BRAWLEY – Brawley City Council voted unanimously to forego the scheduled Water and Wastewater Capacity Fees and Developmental Impact Fees for new building development at its meeting on Tuesday, April 7.
The fees would have placed a 15 percent increase on water and wastewater capacity fees and a 33 percent increase in developmental impact fees on new development.
A study done in 2011 found that Brawley had some of the lowest fees in the county and throughout most of Southern California.
Consultants were hired to come up with a schedule of fees to charge new development that would be in line with other cities in the county, yet provide for new growth that would not burden existing businesses, developers, and residents.
The 2011 schedule determined that water and wastewater capacity fees would be raised 40 percent the first year and 15 percent the following years to get to 100 percent by 2015, which would be $7,537 for residential service.
The developmental impact fees would increase 33 percent in 2011, 33 percent in 2013, and 34 percent in 2015 to get to 100 percent, which would be $12,057 for residential service and $19,522 for commercial service.
In 2012, the council voted to postpone fee increases and that no automatic increases would be implemented with council action.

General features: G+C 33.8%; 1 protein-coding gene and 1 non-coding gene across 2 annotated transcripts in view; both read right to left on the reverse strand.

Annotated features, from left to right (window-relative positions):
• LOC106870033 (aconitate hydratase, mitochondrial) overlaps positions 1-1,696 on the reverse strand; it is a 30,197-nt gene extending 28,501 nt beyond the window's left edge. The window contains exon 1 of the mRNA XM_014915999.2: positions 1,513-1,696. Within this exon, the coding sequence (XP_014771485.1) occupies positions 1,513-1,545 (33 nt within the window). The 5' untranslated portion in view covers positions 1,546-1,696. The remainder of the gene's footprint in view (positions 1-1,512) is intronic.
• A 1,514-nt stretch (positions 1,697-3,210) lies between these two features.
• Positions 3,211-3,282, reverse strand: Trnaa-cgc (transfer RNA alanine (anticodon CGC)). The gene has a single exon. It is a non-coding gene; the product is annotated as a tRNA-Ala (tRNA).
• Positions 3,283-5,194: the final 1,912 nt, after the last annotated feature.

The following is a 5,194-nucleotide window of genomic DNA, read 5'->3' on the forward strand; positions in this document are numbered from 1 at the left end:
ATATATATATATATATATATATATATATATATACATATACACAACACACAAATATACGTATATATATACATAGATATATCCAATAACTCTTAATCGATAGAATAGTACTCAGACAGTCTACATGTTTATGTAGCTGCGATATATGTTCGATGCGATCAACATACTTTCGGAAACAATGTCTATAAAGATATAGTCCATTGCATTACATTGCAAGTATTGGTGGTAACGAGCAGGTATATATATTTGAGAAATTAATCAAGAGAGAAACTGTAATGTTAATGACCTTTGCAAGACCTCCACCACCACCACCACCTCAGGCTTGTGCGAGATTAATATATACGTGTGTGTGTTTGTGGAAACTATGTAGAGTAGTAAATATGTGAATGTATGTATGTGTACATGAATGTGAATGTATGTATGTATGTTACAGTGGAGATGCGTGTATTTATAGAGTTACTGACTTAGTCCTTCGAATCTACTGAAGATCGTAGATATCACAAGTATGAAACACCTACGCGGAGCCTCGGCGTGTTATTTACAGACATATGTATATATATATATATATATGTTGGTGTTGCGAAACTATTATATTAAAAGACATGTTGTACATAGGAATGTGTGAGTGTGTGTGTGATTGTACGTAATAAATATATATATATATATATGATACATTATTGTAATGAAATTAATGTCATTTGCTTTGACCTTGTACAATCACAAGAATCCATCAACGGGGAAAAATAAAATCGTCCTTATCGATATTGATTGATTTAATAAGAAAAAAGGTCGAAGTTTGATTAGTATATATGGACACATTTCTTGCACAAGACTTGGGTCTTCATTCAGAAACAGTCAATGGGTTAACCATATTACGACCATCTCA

Then in 2013, the council voted to increase the water and wastewater capacity fees by 15 percent and postpone the 33 percent developmental impact fees.
In 2014, the council approved the 15 percent increase in water and wastewater capacity fees and postpone the 33 percent developmental impact fees.
During public discussion, many developers commented on the fee increases. All were against any fee increases and cited the slow economy and the tight housing market.
The 33 percent developmental impact fee increase would add about $7,000 to the building permit on a single family home, which would equal a third of the permit.
“Of the 33 permits pulled in Brawley in 2014, the vast majority were pulled by Florentine Estates,” said Florentine Estates Stewart Chellen. “So far this year, 14 of the 15 permits pulled are by Florentine. We would feel any increase in fees. It’s a challenging market. It’s hard to get financing and margins are slim. These increases would be debilitating at this time. Inflation is 2 percent or less. We ask that you stick with your current rates and revisit this matter at a later time when the market is stronger.”
It was suggested that the council look to other cities to see what is driving the new projects to them and makes the other cities more desirable. According to one comment, Imperial had 140 new building permits drawn in 2014. El Centro had 45 permits, compared to Brawley’s 33 permits.
“2011 was the last time we had an increase in the developmental impact fees,” said Council Member Helen Noriega. “We have not had much new development since then.”
The council voted to forego the fees for six months.
City staff was directed to bring back other options for fee increases, including smaller increments.